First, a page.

The multidisciplinary effort involved expertise from several ASU researchers, including Jeff Touchman, a School of Life Science Professor specializing in bioinformatics. It also utilized MEGA4, a software program developed by the Biodesign colleague Sudhir Kumar's lab that is used by more than 50,000 scientists worldwide to trace back and compare the evolutionary history of any DNA segment.
"DNA sequencing and bioinformatics analysis are very powerful tools that contribute in fully understanding the virulence of APEC, and provide new avenues of research," said Mellata.
The ABCs of APEC
In all, the group found 31 genes important for bacterial virulence, with more than one quarter (26 percent) conserved in other species. Almost half of the proteins made by these genes (46 percent) had no similarity to proteins that have been deposited into a public gene database.
Among the disease causing parts of the plasmid pAPEC-1 are a series of genes that make up proteins responsible for trafficking nutrients in and out of bacteria, called ABC transporters, which may be used to develop vaccine candidates. In addition to nutrition, many other ABC transporters help the bacteria elude toxins a host uses to fight off the infection.
Most of the genes that cause APEC's harmful effects are responsible for iron acquisition. Iron is a key element necessary for bacterial health, and the pAPEC-1 portion uses redundant systems to acquire and then hold onto iron at all costs. Mellata speculates that only bacteria that have strategies to acquire iron sequestered by the host can survive in specific niches and consequently cause blood-borne infections, and the bacteria may need these multiple iron acquisition systems to adapt to environment changes.
To look for the presence of these APEC genes in humans, Mellata worked with a collection of one hundred human clinical samples of ExPEC strains isolated from urinary and non-urinary tract infections by Dr. James R. Johnson of the VA Medical Center at the University of Minnesota. Her team found that human and avian E. coli can carry the same disease-causing plasmids, indicating there is a risk that APEC can be transmitted, or its genetic material transmitted from poultry to humans.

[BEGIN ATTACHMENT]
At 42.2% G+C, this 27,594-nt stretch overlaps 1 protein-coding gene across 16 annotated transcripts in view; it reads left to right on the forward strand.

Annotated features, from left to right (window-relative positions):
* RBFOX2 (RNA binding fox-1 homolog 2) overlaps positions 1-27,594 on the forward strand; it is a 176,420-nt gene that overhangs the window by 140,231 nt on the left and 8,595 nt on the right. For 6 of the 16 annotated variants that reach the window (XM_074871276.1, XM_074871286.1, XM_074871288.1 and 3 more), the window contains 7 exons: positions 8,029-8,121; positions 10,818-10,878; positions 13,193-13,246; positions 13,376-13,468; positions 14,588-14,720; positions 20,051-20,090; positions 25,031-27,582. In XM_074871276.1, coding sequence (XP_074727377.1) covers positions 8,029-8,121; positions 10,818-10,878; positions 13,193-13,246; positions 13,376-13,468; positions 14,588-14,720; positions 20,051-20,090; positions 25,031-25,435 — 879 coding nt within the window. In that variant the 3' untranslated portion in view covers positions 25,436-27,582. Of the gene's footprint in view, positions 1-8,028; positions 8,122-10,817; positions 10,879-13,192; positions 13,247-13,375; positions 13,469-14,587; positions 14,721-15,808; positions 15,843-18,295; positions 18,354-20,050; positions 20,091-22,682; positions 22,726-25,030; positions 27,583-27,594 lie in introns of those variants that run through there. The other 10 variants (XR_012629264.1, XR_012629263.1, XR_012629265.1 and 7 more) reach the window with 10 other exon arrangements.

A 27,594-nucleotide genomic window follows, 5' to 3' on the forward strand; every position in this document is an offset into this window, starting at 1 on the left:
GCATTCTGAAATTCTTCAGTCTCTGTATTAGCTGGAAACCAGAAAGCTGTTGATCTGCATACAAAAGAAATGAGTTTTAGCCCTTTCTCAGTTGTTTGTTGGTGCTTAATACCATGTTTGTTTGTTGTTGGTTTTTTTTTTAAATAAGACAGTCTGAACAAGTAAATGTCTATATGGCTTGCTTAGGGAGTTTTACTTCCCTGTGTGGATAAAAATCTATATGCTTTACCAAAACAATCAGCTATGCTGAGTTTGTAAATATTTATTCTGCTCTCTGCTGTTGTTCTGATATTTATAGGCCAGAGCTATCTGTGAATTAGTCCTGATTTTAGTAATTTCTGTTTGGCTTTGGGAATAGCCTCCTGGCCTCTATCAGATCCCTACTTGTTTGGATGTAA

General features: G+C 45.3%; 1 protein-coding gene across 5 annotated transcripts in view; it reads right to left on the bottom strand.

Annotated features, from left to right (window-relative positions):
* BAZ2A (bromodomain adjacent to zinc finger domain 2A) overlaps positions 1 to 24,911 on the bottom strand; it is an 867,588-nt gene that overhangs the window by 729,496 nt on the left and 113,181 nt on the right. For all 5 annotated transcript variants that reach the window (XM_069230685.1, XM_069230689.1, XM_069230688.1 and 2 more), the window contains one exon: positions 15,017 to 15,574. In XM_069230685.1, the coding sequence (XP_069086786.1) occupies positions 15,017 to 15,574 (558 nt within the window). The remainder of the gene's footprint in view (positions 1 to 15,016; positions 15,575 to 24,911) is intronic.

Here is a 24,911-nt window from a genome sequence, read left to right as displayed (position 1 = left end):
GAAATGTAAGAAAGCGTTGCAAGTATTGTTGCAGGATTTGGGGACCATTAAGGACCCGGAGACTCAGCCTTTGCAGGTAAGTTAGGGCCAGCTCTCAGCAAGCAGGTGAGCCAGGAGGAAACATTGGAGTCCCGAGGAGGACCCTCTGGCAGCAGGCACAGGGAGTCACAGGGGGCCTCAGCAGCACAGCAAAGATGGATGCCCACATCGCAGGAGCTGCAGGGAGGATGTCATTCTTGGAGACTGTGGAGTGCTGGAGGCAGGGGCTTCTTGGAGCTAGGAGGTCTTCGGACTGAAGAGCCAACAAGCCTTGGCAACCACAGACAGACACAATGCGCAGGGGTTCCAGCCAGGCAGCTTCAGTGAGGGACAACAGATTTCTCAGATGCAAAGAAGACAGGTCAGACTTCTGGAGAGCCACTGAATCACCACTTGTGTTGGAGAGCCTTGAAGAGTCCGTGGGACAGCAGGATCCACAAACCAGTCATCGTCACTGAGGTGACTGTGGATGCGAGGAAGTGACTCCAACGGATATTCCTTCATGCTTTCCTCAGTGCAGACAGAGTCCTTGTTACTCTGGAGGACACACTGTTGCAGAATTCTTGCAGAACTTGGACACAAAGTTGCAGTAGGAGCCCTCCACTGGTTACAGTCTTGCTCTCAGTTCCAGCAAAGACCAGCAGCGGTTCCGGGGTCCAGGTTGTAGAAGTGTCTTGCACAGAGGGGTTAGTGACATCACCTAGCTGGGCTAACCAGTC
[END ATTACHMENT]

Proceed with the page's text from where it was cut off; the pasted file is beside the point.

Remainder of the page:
These common genes could be considered as potential candidates for a vaccine.
During the course of their research, the team also discovered a finding that could have broad implications for understanding the strategies that bacteria use to trade genetic material. Plasmids are able to acquire more virulence genes or turn benign bacteria into harmful pathogens by their ability to transfer from their own host bacteria into new recipient bacteria. By analyzing the DNA sequence of plasmid pAPEC-1 and testing the mechanism of transfer of pAPEC-1, Mellata and her team have discovered a new way that plasmids use to move from one bacteria to another. This system consists of hijacking the transfer machinery of other helper plasmids present in the same bacteria.
To create a vaccine for the USDA project, the APEC genes would be shuttled into the Salmonella bacteria in the hopes of triggering a protective immune response against both Salmonella and E. coli. This double duty vaccine could protect people not only against the increased risk of APEC causing human illness, but also against the most common food-borne illness, Salmonella.
Mellata feels that now that her team has identified many of the APEC gene targets they will use, it represents the end of the beginning of their research journey to develop a vaccine that will provide improved poultry health, an economic benefit to producers and enhanced food safety.
"The problem right now is understanding the virulence of APEC as well as Salmonella to find a way that will protect against all types of the bacteria," said Mellata.